Sri Lanka is going through one of the most exciting phases of its post-independence era, where it’s strong future potential is visible, within reach, and achievable in the opinion of many (this is of course, provided that we ourselves do not create a whole set of new issues which destroy the momentum, and keep ourselves occupied and distracted from what really needs to be done).
These days one hears of so many indicators which are used to help demonstrate this future potential such as future GDP growth, Per Capita income, forex earnings etc and Industry specific objectives such as Tourist arrivals, IT BPO Earnings and so on. Indeed I count myself lucky to be among so many Sri Lankan’s who are still around to be part of these next decades, and I know they will all contribute in their own way, towards this journey.
So the future looks inspiring, but what about the past? It was the rearranging of a bookshelf, which unearthed some old magazines, which got me contemplating. Leafing through these I noticed some articles from the eighties, which had some interesting data points, such as the expected completion date for the Southern highway, which in actual fact was many years ago. The Internet penetration expected was to be way higher than it is by now and of course many other interesting Industry statistics, which now seem amusing, if not embarrassing.
So therein lay the question - what happened in these instances? Is no one evaluating anything based on the original expected outcome? Somehow, I wonder if the answer at most times is to come up with “new” even more exciting and ambitious objectives, and keep all the troops and attention focused “forward”? After all, we cannot change the past, can we, so why bother?
Lack of accountability
I am sure many will recognize this pattern, but the worrying part is the total lack of accountability on the part of many who set these bold goals, and the ease with which Amnesia develops when it comes to these historic statements made. The lack of any strong sense of personal accountability for statements of the past, also mean that the credibility of any current statements may also be suspect, to say the least. But why is it also that we too, (as members of the Public, or the people in the Industry, or employees of a company, or what ever the case maybe), so easily bury the history and accept the status quo of a new set of aspirations? Is it that we always look from a personal impact perspective, or find it easier to not make issues, or worry about the consequences or falling out of favour, for us individually or for the companies or entities we represent? Or could it even be a Cultural aspect of non-confrontational conformity – and yes why not blame the Culture as that is an easy one?
The irony of this phenomena is that we miss such a fantastic opportunity to improve the future even further, i.e. by learning from our past failures and successes. It is only by dissecting and analyzing past actions taken, and efforts made, or not made, to reach the failed (or successful) outcomes, that we will begin to understand what efforts can produce the right outcome, and what efforts would fail us in the final analysis. Lessons Learnt are an invaluable commodity.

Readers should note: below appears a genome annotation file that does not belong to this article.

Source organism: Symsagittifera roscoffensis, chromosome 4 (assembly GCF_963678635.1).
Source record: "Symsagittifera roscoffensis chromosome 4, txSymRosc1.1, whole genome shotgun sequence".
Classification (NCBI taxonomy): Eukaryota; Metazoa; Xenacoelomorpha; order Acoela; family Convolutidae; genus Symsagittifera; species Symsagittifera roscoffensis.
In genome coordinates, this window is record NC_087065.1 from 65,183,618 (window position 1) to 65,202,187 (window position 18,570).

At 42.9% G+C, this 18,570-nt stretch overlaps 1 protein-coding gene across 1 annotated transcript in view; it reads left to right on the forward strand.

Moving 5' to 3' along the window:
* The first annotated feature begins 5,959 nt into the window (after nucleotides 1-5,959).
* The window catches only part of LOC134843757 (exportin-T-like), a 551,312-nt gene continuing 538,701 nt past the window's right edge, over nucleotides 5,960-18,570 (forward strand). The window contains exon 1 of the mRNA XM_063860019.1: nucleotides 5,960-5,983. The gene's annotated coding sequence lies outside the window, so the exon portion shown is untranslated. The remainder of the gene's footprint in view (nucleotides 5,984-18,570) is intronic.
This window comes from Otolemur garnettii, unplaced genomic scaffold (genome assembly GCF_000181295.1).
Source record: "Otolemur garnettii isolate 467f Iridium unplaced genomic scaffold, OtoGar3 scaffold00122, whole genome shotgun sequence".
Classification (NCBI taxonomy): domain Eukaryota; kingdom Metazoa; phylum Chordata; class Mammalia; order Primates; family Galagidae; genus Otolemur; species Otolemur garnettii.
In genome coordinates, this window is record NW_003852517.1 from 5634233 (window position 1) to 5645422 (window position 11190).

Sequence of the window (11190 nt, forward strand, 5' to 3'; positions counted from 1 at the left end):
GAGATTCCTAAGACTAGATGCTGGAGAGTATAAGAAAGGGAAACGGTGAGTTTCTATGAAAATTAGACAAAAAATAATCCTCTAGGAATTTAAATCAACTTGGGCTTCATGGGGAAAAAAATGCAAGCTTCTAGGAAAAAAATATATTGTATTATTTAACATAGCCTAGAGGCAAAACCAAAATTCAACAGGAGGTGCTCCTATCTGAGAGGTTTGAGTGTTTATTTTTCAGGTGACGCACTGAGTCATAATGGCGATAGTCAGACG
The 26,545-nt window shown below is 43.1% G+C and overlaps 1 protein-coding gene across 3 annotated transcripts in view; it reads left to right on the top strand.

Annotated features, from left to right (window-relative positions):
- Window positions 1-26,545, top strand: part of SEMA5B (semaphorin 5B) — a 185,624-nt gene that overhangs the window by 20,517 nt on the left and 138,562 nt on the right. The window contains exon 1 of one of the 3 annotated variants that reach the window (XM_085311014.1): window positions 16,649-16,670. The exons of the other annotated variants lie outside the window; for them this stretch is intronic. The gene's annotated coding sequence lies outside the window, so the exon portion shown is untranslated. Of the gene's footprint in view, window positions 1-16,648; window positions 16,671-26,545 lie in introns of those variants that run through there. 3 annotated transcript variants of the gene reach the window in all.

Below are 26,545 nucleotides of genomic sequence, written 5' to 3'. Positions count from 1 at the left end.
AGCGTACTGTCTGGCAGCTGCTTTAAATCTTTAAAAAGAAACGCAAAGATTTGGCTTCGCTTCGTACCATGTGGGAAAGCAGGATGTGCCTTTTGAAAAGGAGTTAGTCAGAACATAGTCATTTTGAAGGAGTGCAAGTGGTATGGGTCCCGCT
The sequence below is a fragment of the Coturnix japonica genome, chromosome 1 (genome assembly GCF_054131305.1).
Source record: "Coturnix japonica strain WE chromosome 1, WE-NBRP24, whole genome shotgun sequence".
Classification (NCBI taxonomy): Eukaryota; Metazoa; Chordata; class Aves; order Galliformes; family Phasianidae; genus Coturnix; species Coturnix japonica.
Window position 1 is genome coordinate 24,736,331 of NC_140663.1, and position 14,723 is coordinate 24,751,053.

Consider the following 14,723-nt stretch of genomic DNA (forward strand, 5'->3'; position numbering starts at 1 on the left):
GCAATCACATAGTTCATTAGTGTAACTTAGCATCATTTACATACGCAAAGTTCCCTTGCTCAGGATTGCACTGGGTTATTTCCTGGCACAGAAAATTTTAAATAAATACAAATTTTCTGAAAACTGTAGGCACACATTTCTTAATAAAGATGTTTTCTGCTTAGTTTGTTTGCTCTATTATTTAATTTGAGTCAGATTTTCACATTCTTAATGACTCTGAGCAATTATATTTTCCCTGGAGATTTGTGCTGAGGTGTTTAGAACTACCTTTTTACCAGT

Skipping this sequence, ignoring the past stated aspirations, and simply developing a new objective does not give us a better chance at success the second time around. Some would however take the easier approach of making new targets that are more easily achievable, the next time round simply to proclaim success.
Failure is a bitter pill in our country – and only few acknowledge it. There are so few conversations, forums, or instances where there is public acknowledgement of failures (by Leaders, Corporates, Associations and individuals), and how they could be prevented the next time round. Granted it is a difficult process and not something most people, myself included, would find easy going to acknowledge and navigate. The unwillingness to be openly truthful does provide a Blind spot for many, and indeed possibly for us as a Nation. Cover up and confusion, or shifting the blame elsewhere, seem the more popular strategies. Conversely, would the general public, or employees in an organization, appreciate people who failed more, if they were to be more open? Or would there be an inadequate sense of maturity among these groups, which is why Leaders cannot have the luxury of making such acknowledgements? Finally, is there an overriding fear of punishment or removal from office etc, which hangs as a sword over all who acknowledge failure? This phenomena also feeds a lot into a culture of innovation, which often comes through the learning generated through multiple failures; and a culture where failure is not readily accepted, would never become one where innovation flourishes.
Creating a “safe environment” through group dynamics and fun exercise etc, is a good way to start a process which helps people or entities acknowledge and discuss failure in a less judgmental or hostile environment, with a more positive outcome in mind. Extending that towards Corporates or broader national issues is something Leaders could pay more attention to.
Fostering this notion within the Schooling environment is also a key factor. If not, we would simply keep coming up with new brilliant plans, and invest heavily in them, without carrying the lessons of the past failures into the future - indeed a good recipe for more future failures. Being always “Forward looking” does have its limitations.
(The writer is the Microsoft Country Manager for Sri Lanka and Bangladesh)